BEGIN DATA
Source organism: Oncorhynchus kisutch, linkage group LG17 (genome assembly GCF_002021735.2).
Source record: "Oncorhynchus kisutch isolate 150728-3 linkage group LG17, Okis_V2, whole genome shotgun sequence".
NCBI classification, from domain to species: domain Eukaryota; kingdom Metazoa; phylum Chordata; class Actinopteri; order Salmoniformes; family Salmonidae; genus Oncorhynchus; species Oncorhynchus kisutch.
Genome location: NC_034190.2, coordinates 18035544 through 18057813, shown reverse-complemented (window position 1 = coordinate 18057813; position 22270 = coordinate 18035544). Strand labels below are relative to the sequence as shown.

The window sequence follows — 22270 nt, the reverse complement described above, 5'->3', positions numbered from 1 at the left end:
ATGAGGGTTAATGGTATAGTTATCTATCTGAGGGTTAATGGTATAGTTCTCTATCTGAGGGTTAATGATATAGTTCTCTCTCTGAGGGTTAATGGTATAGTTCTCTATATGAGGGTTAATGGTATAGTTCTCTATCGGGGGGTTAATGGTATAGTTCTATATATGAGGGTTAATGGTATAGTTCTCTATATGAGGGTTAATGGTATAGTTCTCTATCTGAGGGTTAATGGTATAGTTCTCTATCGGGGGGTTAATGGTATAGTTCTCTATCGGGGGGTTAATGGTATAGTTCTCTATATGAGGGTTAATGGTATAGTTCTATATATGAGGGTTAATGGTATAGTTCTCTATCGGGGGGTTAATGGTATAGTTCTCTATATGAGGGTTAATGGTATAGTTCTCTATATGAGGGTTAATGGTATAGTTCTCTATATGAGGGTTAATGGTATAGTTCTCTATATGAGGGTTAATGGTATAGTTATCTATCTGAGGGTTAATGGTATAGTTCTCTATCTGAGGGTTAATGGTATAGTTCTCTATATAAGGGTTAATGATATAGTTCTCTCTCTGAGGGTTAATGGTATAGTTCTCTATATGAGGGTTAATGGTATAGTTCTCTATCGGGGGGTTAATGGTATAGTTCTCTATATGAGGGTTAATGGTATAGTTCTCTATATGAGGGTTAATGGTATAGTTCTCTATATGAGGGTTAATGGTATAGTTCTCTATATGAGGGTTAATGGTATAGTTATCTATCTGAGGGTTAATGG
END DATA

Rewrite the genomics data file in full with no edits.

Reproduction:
Source organism: Oncorhynchus kisutch, linkage group LG17 (genome assembly GCF_002021735.2).
Source record: "Oncorhynchus kisutch isolate 150728-3 linkage group LG17, Okis_V2, whole genome shotgun sequence".
NCBI classification, from domain to species: domain Eukaryota; kingdom Metazoa; phylum Chordata; class Actinopteri; order Salmoniformes; family Salmonidae; genus Oncorhynchus; species Oncorhynchus kisutch.
Genome location: NC_034190.2, coordinates 18035544 through 18057813, shown reverse-complemented (window position 1 = coordinate 18057813; position 22270 = coordinate 18035544). Strand labels below are relative to the sequence as shown.

The window sequence follows — 22270 nt, the reverse complement described above, 5'->3', positions numbered from 1 at the left end:
ATGAGGGTTAATGGTATAGTTATCTATCTGAGGGTTAATGGTATAGTTCTCTATCTGAGGGTTAATGATATAGTTCTCTCTCTGAGGGTTAATGGTATAGTTCTCTATATGAGGGTTAATGGTATAGTTCTCTATCGGGGGGTTAATGGTATAGTTCTATATATGAGGGTTAATGGTATAGTTCTCTATATGAGGGTTAATGGTATAGTTCTCTATCTGAGGGTTAATGGTATAGTTCTCTATCGGGGGGTTAATGGTATAGTTCTCTATCGGGGGGTTAATGGTATAGTTCTCTATATGAGGGTTAATGGTATAGTTCTATATATGAGGGTTAATGGTATAGTTCTCTATCGGGGGGTTAATGGTATAGTTCTCTATATGAGGGTTAATGGTATAGTTCTCTATATGAGGGTTAATGGTATAGTTCTCTATATGAGGGTTAATGGTATAGTTCTCTATATGAGGGTTAATGGTATAGTTATCTATCTGAGGGTTAATGGTATAGTTCTCTATCTGAGGGTTAATGGTATAGTTCTCTATATAAGGGTTAATGATATAGTTCTCTCTCTGAGGGTTAATGGTATAGTTCTCTATATGAGGGTTAATGGTATAGTTCTCTATCGGGGGGTTAATGGTATAGTTCTCTATATGAGGGTTAATGGTATAGTTCTCTATATGAGGGTTAATGGTATAGTTCTCTATATGAGGGTTAATGGTATAGTTCTCTATATGAGGGTTAATGGTATAGTTATCTATCTGAGGGTTAATGG